Thomas Bcn pointed out that the Google Play Store experiment line graph showed a plateau during the testing period. A similar occurrence was recorded that day by fellow ASO Stack Slack community member Marina Roglic, who had seen several experiment line charts perform the same way. (ASO Stack)

The cause of the plateau line in the line graph remains unknown but acts as a norm in the Google Play Store A/B test. As it won’t impact or skew the experiment result, it should not be an issue for most ASO practitioners.

Screenshot credited to Thomas Bcn.

March 14 – A new way to shorten PPO review times on the App Store

It is common knowledge that releasing a new version of an app will automatically stop ongoing Product Page Optimization tests. Careful timing of these two aspects of app management is therefore essential to ensuring fair results. However, last month it was reported by ASO Stack Slack community member, Raneal Engineer, that their PPO test had been stuck in the reviewing phase for more than seven days. 

Others reported they had experienced similar problems and gave tips to shorten PPO review times. One method mentioned several times in the thread is to cancel the current submission and resubmit the PPO. Another way, shared by Narendra Purohit, is to contact the Apple review team. 

March 16 – New Google Play policy on using special characters or words is limited to the title and short description

An updated Google Play policy was released on April 21, 2021 and came into force during September 2021. This new policy stipulated that you could not include special characters or specific words in the app title. Usually, these special characters and short words would be allowed in the short description, however this could lead to difficulties in promotion by the Google Play Store. For this reason, as summarized by Marina Roglic; “using special characters and words such as first, best, new or free is allowed in the long description. Adding them to the short description will give a warning that you won’t be eligible for promotion, but it won’t get you banned.” A more detailed discussion can be found in the ASO community (ASO Stack) and it is advisable to have a proper contingency plan to avoid any possibility of breaking Google Play policy. (ASO Stack)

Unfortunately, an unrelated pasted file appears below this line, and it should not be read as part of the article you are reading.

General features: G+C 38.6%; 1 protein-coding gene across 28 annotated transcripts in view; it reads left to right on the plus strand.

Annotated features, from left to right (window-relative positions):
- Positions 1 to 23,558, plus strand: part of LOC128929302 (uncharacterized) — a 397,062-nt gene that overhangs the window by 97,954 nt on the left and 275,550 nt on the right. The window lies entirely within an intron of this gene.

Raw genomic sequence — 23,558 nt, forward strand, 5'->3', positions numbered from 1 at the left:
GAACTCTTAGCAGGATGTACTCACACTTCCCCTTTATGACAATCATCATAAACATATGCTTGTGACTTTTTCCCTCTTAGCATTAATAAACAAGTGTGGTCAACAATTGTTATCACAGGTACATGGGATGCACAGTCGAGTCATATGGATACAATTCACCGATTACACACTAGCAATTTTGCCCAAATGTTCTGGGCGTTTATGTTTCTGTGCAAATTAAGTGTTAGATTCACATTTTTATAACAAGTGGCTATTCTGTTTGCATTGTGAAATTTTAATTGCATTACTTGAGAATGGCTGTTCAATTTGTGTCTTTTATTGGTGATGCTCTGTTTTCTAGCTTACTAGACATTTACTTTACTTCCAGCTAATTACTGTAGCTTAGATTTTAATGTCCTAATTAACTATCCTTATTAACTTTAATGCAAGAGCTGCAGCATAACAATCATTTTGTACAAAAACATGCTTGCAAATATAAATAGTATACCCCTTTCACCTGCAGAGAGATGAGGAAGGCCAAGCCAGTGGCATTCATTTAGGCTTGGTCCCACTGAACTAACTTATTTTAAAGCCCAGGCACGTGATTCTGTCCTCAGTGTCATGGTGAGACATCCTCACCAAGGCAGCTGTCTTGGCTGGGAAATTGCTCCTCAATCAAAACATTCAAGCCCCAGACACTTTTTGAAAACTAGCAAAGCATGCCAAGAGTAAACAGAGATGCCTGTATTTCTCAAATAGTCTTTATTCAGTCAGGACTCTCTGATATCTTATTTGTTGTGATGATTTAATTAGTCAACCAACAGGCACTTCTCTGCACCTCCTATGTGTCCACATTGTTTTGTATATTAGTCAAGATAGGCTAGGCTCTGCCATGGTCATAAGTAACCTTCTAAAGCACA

March 16 – Ranking and promotability changes in the Google Play Store

Writing in the Android Developers Blog, the Android Team announced three main updates to the store:

Ranking and promotability changes

Google has recently published large screen app quality guidelines in addition to the core app quality guidelines to provide guidance on creating great user experiences on large screens.

Alerts for users installing low quality apps

Low-quality apps which are not adjusted to different modes of display (those that don’t meet basic compatibility requirements) will be the focus of the Google Play Store team. This could mean such apps are not promoted in the Google Play Store. While this is not certain at present, further updates can be expected later in the year regarding this topic.